Drew Hayden Taylor is an award-winning playwright and author who lives on the Curve Lake First Nation in Central Ontario.
Located in the sun visor over the steering wheel in my car is an aged and weathered photograph dating back to the 60’s. My grandmother and grandfather are proudly standing straight and tall, posing at the Curve Lake pow wow in central Ontario. The interesting thing is my grandfather is wearing a full scale eagle headdress. It’s actually quite magnificent looking. The only problem is, wrong part of the country, wrong nation, wrong headgear. But other than that, it’s pretty cool.
The recent ban on eagle headdresses at the Bass Coast Music Festival in British Columbia’s Nicola Valley has stirred up quite the hornet’s nest. Some see it as another politically correct move to ethnically police the fine art of cultural appropriation. Organizers feel the practice of such a sacred and culturally identifiable head gear being worn randomly and without a certain amount of aboriginal awareness isn’t quite cricket. The sacred has become kitsch. Admittedly, it’s been a long time in coming. Recently, singer Pharrell Williams apologized publically for wearing one in a photo shoot. A decade ago when Outkast performed at the Grammys, they did so completely in faux green feathers, loincloths and headdresses. More than just the natives were restless.
I can understand this position, not for the usual socio-political reasons cited, but simply because wanting to wear these things as a fashion statement is stupid, with the exception of my grandfather of course. It’s not honouring anything or anybody except the “look at me, I look so cool” Nation, which is far too populous a tribe.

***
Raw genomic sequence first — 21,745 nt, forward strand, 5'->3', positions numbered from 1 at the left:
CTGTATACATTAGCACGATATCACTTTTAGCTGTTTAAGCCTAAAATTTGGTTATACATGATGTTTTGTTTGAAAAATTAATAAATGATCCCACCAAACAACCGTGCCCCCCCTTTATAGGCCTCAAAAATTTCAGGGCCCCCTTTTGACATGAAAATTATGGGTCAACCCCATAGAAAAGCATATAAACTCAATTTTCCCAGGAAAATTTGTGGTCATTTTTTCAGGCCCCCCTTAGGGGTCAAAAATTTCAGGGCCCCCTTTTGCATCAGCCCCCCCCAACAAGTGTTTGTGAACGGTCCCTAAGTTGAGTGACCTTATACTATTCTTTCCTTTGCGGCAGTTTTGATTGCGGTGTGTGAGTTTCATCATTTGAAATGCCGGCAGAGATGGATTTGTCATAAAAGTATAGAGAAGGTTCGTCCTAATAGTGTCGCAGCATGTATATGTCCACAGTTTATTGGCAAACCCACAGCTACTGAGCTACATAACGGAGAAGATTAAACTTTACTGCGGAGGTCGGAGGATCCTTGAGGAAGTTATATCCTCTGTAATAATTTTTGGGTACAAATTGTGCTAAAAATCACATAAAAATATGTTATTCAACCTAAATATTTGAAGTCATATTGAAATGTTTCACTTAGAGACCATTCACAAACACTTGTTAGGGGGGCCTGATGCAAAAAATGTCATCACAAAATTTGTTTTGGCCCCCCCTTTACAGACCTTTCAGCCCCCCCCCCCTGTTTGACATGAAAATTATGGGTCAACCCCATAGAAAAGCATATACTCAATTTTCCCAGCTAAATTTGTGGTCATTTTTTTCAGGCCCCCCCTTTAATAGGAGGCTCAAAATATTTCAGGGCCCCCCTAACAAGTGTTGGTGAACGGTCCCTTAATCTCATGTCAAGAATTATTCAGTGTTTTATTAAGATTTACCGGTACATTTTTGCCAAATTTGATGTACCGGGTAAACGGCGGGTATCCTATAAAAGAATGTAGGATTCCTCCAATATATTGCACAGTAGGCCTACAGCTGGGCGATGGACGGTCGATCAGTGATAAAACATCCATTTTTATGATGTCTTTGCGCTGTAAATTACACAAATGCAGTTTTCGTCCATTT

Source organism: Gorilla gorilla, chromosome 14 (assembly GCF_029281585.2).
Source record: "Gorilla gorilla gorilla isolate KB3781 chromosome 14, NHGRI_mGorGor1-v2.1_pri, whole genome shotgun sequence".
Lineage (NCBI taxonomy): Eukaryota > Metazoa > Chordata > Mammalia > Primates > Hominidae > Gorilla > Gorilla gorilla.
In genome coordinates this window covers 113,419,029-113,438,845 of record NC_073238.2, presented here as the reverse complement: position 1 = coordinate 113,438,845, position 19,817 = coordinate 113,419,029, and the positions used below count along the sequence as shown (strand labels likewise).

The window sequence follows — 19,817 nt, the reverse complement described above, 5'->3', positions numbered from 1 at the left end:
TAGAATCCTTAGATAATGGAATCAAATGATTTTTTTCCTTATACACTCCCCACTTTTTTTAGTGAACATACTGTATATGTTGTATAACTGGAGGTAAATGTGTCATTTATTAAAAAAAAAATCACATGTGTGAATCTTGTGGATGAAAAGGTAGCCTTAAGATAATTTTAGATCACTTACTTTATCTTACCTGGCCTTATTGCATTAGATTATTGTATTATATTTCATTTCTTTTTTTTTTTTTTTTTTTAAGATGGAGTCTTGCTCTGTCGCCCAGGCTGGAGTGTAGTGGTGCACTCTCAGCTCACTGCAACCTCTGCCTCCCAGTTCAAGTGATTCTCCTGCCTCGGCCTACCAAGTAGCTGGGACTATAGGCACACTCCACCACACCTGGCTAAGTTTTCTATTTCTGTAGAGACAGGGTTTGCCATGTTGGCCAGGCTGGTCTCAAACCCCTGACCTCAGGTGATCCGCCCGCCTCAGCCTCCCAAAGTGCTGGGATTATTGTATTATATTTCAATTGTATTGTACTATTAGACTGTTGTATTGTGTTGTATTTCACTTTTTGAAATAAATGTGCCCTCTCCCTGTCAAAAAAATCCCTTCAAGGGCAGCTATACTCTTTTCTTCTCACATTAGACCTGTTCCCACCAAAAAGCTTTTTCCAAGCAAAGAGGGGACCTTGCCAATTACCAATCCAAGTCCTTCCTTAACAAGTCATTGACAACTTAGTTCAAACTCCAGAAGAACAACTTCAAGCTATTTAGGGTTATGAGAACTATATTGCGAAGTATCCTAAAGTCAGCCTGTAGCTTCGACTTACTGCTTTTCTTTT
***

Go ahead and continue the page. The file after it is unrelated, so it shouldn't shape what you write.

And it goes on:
For one thing, I am sure this fascination is tied into the mythological power and glory of the Prairie Indians. Getting sunburned at a folk festival is so strikingly similar to hunting buffalo. Everybody wants to be Lakota, which is fine. If you’re Lakota. This also includes the Bloods, Peigans, Plains Cree and other assorted and legitimate wearers of headdresses. I don’t exactly see a rush of people in the mosh pits wearing the Iroquois gustoweh or a traditional Salish woven cedar hat. I don’t think they are considered as cool, which is odd considering that in the Native community, the Iroquois and Salish are regarded as quite cool.
The same principle applies to native people regarding the wearing of culturally unsuitable attire. It’s rare you’ll find a Cree man snowmobiling in a Kilt. Or a Mi’qmak lounging around in lederhosen. Or a Dene rocking on in a turban. There’s just not much point.
Why my grandfather wore such a creation I never did ask him. It was definitely not part of Anishnawbe tradition. Try walking or running through the central Ontario bush with that object on your head. You’d lose half of the feathers just going to the outhouse. It was definitely designed for the emptiness of the prairies. Primarily, I think he and others of his generation wore them because that’s what the dominant culture expected of older Indian men. It was thought aboriginal men had three things: a status card, a fluffy headdress, and a case of beer. Luckily, my grandfather only had the first three.
One thing that has me curious, how broad is this ban? For instance, what would happen if a chap from the Blood Reserve in Alberta showed up at the concert, wearing his headdress with the proper authorization. Would he be asked to leave? Might that result in a possible Human Rights case? It can get so complicated. But the reality of the situation is that it probably wouldn’t happen. Those things are purely ceremonial and quite probably hot and heavy and intelligent people know not to body surf in them to the Tragically Hip.
More importantly, imagine sitting behind somebody at a concert wearing a headdress … those things are a bitch to see around.Report Typo/Error
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